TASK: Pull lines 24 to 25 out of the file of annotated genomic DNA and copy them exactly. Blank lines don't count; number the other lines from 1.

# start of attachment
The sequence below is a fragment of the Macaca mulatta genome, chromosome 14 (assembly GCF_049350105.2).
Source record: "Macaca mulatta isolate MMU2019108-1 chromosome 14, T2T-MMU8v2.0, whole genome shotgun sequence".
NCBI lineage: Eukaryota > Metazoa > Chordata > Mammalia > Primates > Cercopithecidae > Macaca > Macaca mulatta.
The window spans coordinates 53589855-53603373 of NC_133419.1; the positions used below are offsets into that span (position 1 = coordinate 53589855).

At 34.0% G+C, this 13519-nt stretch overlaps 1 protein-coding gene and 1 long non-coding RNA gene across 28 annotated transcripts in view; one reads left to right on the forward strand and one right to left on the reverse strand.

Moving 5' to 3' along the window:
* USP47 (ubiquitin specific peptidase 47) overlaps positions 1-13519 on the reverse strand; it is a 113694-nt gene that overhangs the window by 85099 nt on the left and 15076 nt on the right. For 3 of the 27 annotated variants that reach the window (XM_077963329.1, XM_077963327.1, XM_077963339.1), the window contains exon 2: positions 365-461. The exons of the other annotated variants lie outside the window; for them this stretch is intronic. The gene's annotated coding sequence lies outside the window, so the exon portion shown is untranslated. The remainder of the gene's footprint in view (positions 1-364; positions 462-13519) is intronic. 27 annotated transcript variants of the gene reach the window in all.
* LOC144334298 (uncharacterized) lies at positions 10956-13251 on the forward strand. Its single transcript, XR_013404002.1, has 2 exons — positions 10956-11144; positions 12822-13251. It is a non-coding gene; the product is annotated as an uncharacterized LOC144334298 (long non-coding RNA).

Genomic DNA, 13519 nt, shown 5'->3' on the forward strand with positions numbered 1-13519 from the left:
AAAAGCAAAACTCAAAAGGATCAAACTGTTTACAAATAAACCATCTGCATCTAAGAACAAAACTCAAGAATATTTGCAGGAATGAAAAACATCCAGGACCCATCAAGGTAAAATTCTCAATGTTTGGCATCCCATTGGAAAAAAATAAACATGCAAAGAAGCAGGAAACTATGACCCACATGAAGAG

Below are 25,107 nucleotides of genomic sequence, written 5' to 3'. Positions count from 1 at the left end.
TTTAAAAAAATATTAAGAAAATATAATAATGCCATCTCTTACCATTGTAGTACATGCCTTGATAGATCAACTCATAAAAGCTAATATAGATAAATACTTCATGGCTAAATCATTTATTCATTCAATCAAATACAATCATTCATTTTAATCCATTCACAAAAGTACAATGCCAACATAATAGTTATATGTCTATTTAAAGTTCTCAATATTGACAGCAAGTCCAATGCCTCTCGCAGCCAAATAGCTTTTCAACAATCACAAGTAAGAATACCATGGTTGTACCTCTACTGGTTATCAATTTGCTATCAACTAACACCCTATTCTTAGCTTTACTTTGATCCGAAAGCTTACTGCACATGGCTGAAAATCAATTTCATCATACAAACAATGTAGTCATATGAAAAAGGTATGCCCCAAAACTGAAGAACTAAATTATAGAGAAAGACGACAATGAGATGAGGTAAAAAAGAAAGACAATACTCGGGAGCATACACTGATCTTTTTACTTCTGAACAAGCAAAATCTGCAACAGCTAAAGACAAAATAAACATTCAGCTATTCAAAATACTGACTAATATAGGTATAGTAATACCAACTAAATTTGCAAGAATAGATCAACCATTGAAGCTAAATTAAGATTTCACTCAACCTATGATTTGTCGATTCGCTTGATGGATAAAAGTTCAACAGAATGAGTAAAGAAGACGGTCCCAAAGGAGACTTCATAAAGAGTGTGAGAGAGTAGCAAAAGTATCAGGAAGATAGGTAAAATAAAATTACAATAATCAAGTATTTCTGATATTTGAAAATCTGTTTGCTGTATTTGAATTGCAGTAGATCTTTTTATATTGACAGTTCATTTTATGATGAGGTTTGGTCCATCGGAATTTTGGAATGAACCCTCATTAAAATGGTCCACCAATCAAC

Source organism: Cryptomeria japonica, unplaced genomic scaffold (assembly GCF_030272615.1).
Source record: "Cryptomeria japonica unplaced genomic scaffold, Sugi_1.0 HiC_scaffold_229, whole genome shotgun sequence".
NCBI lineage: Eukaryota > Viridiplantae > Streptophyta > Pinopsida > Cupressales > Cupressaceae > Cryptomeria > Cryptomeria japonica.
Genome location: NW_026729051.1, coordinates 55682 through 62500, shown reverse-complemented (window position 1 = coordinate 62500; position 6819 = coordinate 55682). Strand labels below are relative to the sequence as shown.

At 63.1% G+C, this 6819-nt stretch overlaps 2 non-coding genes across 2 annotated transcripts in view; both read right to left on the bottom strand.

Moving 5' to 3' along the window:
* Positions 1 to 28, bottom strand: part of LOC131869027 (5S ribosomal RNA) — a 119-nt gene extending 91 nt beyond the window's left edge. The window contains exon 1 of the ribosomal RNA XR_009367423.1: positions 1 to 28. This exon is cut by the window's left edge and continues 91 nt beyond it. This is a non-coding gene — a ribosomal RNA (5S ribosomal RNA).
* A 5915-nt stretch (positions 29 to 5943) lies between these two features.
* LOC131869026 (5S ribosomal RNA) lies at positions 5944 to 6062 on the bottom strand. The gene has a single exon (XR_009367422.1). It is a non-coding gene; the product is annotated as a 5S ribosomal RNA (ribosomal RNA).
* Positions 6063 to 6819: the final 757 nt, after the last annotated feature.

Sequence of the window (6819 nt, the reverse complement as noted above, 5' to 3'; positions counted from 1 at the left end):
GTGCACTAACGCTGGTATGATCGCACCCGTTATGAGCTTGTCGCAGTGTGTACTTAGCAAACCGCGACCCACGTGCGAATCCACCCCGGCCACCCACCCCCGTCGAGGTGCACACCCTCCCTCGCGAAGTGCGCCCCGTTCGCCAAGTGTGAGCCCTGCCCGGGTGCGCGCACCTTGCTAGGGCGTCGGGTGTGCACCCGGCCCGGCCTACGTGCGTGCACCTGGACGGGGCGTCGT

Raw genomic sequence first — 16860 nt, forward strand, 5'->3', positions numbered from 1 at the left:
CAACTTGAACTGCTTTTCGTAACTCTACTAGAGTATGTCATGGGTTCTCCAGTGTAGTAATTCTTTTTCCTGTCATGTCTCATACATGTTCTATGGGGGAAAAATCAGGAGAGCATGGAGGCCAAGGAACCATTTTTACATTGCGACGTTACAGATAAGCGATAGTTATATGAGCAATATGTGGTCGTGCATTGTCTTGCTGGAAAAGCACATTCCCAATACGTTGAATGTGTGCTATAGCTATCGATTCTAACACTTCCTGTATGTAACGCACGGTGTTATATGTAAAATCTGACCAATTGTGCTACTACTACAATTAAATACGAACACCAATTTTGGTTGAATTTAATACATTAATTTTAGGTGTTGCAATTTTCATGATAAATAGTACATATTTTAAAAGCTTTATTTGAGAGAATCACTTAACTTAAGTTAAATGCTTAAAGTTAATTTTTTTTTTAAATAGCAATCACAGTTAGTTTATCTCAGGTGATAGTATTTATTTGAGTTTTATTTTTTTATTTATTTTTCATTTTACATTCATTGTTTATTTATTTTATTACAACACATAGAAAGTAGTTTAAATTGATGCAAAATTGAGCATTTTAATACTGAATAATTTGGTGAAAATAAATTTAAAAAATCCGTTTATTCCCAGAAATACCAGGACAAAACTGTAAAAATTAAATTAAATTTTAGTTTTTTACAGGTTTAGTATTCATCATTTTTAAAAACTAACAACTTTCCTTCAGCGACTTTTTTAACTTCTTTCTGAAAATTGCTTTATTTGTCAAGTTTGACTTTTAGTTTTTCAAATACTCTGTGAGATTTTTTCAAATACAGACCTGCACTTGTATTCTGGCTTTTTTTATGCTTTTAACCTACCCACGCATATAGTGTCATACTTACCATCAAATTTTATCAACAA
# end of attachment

GTGCACTAACGCTGGTATGATCGCACCCGTTATGAGCTTGTCGCAGTGTGTACTTAGCAAACCGCGACCCACGTGCGAATCCACCCCGGCCACCCACCCCCGTCGAGGTGCACACCCTCCCTCGCGAAGTGCGCCCCGTTCGCCAAGTGTGAGCCCTGCCCGGGTGCGCGCACCTTGCTAGGGCGTCGGGTGTGCACCCGGCCCGGCCTACGTGCGTGCACCTGGACGGGGCGTCGT

Raw genomic sequence first — 16860 nt, forward strand, 5'->3', positions numbered from 1 at the left: